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Cynthia Pickett


  • Ph.D., Social Psychology, Ohio State University, 1999
  • M.S., Social Psychology, Ohio State University, 1996
  • B.A., Psychology, Stanford University, 1994


In addition to her academic appointment in Psychology, Cynthia Pickett is director of UC Davis’ Self and Social Identity Lab, which conducts research within the areas of social identity, intergroup relations, the self, social cognition and self-regulatory processes. Professor Pickett is a member of several professional societies, including the Society of Experimental Social Psychology, the Association for Psychological Science, the International Social Cognition Network, the International Society for Self and Identity, the Society of Experimental Social Psychology, and the Society for Personality and Social Psychology. Previously, she served as associate editor and on the editorial board of the Journal of Personality and Social Psychology. She currently serves on the editorial boards of Social and Personality Psychology Compass, Group Processes and Intergroup Relations, Basic and Applied Social Psychology, and Personality and Social Psychology Bulletin.

Research Focus

Professor Pickett’s research explores the basic questions regarding how individuals interact with their social environment to satisfy important psychological goals and motives. She focuses on three specific lines of inquiry. One line of research is devoted to understanding the motivational processes that underlie social identification. More specifically, she is interested in the motivations that may be served by memberships in social groups and how these motivations shape individuals' perceptions of themselves and other group members. The second line of research centers on the processes through which individuals maintain social inclusion and belonging. In a third line of work, she studies the role that perceived entitativity – the extent to which social aggregates are seen as coherent units – plays in the judgments that perceivers make about groups and group members. The thread that runs through all of these lines of research is the idea that humans are, by nature, gregarious creatures whose desire to belong to groups, form friendships, and connect with others shapes many of their thoughts, emotions and behaviors.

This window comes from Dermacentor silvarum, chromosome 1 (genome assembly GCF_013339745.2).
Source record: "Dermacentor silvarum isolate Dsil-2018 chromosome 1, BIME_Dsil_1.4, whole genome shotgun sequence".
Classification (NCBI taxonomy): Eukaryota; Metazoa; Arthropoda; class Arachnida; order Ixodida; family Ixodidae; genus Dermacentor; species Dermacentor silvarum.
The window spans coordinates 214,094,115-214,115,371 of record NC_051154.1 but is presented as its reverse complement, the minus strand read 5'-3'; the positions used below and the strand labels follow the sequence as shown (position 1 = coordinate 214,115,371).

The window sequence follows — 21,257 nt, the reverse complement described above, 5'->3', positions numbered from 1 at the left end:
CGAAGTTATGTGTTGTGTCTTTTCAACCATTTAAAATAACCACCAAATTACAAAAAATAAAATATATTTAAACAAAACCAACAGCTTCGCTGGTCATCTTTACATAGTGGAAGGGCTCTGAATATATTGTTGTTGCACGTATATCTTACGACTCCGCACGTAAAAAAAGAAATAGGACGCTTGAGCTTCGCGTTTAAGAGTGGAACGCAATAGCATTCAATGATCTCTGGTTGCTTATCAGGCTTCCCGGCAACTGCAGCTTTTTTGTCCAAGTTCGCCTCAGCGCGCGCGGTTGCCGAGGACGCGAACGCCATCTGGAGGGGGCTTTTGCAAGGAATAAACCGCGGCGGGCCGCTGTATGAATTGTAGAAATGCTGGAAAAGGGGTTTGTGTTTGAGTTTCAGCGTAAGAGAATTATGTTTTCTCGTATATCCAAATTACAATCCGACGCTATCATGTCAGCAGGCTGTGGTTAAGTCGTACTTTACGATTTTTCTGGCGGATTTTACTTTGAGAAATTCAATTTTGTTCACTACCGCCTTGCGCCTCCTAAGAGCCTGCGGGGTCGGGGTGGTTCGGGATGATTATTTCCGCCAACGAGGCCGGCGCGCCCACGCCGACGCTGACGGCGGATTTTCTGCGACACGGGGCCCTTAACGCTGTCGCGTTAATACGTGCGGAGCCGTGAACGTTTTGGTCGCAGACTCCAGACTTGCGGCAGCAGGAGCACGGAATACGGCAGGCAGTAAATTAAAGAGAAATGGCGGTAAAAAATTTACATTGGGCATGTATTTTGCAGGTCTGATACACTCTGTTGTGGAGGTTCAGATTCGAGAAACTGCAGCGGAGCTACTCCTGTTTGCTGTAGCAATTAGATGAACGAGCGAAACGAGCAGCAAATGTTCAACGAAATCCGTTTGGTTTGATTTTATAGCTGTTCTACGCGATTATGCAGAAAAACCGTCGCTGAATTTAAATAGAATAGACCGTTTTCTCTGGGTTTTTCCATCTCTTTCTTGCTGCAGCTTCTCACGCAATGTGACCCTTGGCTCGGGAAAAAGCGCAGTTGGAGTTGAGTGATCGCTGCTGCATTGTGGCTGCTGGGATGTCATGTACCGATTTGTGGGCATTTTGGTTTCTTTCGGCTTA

Selected Publications

  • Smaldino, P. E.,  Calanchini, J., &  Pickett, C. L. (in press). Theory development with agent-based models. Organizational Psychology Review.

  • Smaldino, P. E.,  Pickett, C. L., Sherman, J. W., &  Schank, J. C. (2012). An agent-based model of social identity dynamics. Journal of Artificial Societies and Social Simulation, 15(4): 7.

  • Leonardelli, G. L.,  Pickett, C. L., &  Brewer, M. B. (2010). Optimal distinctiveness theory: A framework for social identity, social cognition, and intergroup relations. In M. P. Zanna (Ed.), Advances in experimental social psychology (Vol. 43, pp. 66-115) San Diego, CA: Elsevier Academic Press. 
  • Hess, Y. D., & Pickett, C. L. (2010). Social rejection and self- versus other-awareness. Journal of Experimental Social Psychology, 46, 453-456. 
  • Wesselmann, E. D.,  Butler, F. A.,  Williams, K. D., &  Pickett, C. L. (2010). Adding injury to insult: Unexpected rejection leads to more aggressive responses. Aggressive Behavior, 36, 232-237. 


Professor Pickett has taught courses in Psychology of the Self, Topics in Social and Personality, and Social Cognition.


In 2007, Professor Pickett was profiled in the Association for Psychological Science Observer article, "Rising Stars: Bright Lights in Psychological Science."  Her research has been funded by the National Institute for Mental Health (NIMH) and the National Science Foundation (NSF).